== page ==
Purpose:The aim of our study was to assess the clinical features of hand–foot syndrome (HFS) associated with certain systemic chemotherapeutic drugs in a real-world setting using the Japanese Adverse Drug Event Report (JADER) database.Methods:HFS was defined using the preferred terms from the Medical Dictionary for Regulatory Activities. We used several indices, such as the reporting odds ratios (RORs) at 95% confidence interval (CI), the time-to-onset profile of HFS, and cluster analysis.Results:Of 646,779 reports (submission period: April 2004 to September 2020), 1814 reported HFS events. The RORs (95% CI) for axitinib, capecitabine, lapatinib, regorafenib, sorafenib, and sunitinib were 14.9 (11.1–20.1), 54.6 (49.2–60.6), 130.4 (110.7–153.6), 63.3 (55.2–72.6), 29.0 (25.8–32.7), and 13.9 (11.7–16.5), respectively. The analysis of time-to-onset profiles revealed that the median values (interquartile range: 25.0–75.0%) of drug-induced HFS caused by capecitabine, cisplatin, docetaxel, everolimus, regorafenib, sorafenib, and trastuzumab were 21.0 (13.0–42.0), 15.0 (10.0–82.0), 6.0 (3.0–25.0), 86.5 (67.0–90.5), 9.0 (6.0–14.0), 9.0 (6.0–14.0), and 70.0 (15.0–189.0) days, respectively. The number of clusters was set to 4. Among these, one cluster, which included capecitabine, regorafenib, and lapatinib, exhibited a higher reporting ratio and ROR of drug-induced HFS than other drugs.Conclusions:The RORs and results of time-to-onset analysis obtained in this study indicated the potential risk of HFS associated with chemotherapeutic drugs. Our results suggest that health care professionals must be aware of the potential onset of drug-induced HFS with docetaxel, regorafenib, and sorafenib for at least 4 weeks; therefore, careful observation is recommended.Plain Language SummaryElucidation of the relationship between cancer drugs and risk of hand–foot syndromePurpose: Hand–foot syndrome (HFS) is an adverse effect of some cancer drugs, which is characterized by symptoms such as redness, swelling, blistering, and pain in the area of palms and soles. HFS reduces the quality of life of patients and can sometimes interfere with anticancer treatment plans. It is important to understand the clinical manifestations of HFS and gain knowledge that will allow for early intervention by clinicians.Methods: In this study, we used a large-scale side effect database of real-world cases for a comprehensive investigation of anticancer-drug-induced HFS. The database contained 646,779 adverse event reports from April 2004 to September 2020; among which, we identified 1814 HFS events. Using these data, we could obtain information on the relationship between 19 types of anticancer drugs and HFS, and the onset time of HFS and HFS prognosis related to each anticancer drug. Results: Our results suggest that clinicians should monitor the risk of HFS with docetaxel, regorafenib, and sorafenib for at least the first 4 weeks after drug administration. Conclusion: These findings are crucial for improving the management of the adverse effects caused by anticancer drugs.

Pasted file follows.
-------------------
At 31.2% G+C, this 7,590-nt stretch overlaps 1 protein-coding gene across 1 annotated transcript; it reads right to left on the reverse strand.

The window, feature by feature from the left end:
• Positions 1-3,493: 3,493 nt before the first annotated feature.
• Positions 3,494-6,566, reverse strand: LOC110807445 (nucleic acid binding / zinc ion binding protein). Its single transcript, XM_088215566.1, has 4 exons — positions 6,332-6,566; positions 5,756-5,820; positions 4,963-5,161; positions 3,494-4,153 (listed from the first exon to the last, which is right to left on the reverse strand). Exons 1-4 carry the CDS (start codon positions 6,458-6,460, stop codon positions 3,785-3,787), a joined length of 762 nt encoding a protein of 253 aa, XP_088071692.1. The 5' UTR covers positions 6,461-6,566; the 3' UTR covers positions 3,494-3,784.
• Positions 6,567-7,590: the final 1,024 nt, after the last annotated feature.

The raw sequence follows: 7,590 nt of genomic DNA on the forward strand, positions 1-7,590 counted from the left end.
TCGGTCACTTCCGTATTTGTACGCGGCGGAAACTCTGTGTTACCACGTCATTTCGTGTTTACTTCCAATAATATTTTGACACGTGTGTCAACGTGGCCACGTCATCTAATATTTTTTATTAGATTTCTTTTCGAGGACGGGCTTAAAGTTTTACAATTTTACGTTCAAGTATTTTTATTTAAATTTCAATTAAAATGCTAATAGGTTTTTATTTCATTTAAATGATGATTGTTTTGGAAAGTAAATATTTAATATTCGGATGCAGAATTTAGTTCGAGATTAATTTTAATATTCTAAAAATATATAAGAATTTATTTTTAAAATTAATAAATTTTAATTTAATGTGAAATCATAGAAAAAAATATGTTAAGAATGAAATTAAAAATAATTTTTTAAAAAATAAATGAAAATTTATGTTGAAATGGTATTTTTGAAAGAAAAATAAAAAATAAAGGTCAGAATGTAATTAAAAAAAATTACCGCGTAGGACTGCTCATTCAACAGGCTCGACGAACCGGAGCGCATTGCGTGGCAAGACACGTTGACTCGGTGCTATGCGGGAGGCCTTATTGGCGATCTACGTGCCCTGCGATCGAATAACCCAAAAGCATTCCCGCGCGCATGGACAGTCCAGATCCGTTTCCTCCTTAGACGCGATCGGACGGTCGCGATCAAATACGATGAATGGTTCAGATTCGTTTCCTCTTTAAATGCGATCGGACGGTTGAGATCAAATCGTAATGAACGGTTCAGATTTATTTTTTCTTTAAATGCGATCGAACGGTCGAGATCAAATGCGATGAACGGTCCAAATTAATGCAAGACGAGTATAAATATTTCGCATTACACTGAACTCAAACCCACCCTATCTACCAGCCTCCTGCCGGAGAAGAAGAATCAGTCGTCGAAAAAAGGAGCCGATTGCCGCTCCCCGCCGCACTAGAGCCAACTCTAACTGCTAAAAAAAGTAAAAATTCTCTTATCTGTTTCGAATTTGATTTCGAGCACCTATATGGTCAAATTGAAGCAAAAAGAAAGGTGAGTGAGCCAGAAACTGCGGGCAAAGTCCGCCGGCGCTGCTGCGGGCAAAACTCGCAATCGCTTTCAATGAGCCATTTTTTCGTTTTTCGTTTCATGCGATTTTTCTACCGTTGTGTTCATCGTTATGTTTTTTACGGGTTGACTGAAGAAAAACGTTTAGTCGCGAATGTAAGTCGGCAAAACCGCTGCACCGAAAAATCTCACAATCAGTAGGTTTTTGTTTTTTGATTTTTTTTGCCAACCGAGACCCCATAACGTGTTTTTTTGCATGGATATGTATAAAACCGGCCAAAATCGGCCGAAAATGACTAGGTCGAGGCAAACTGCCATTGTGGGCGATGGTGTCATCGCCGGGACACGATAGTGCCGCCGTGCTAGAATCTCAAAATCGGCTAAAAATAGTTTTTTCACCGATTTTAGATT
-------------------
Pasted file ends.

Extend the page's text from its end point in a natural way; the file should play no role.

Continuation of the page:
Citation: Therapeutic Advances in Drug Safety
      PubDate: 2022-05-25T06:37:14Z
      DOI: 10.1177/20420986221101963
      Issue No: Vol. 13 (2022)
       
  • A case report of drug-induced liver injury due to the infliximab
           biosimilar CT-P13 on switching from original infliximab in a patient with
           Crohn’s disease

    • Authors: Shin Kashima, Koji Sawada, Kentaro Moriichi, Mikihiro Fujiya
      Abstract: Therapeutic Advances in Drug Safety, Volume 13, Issue , January-December 2022.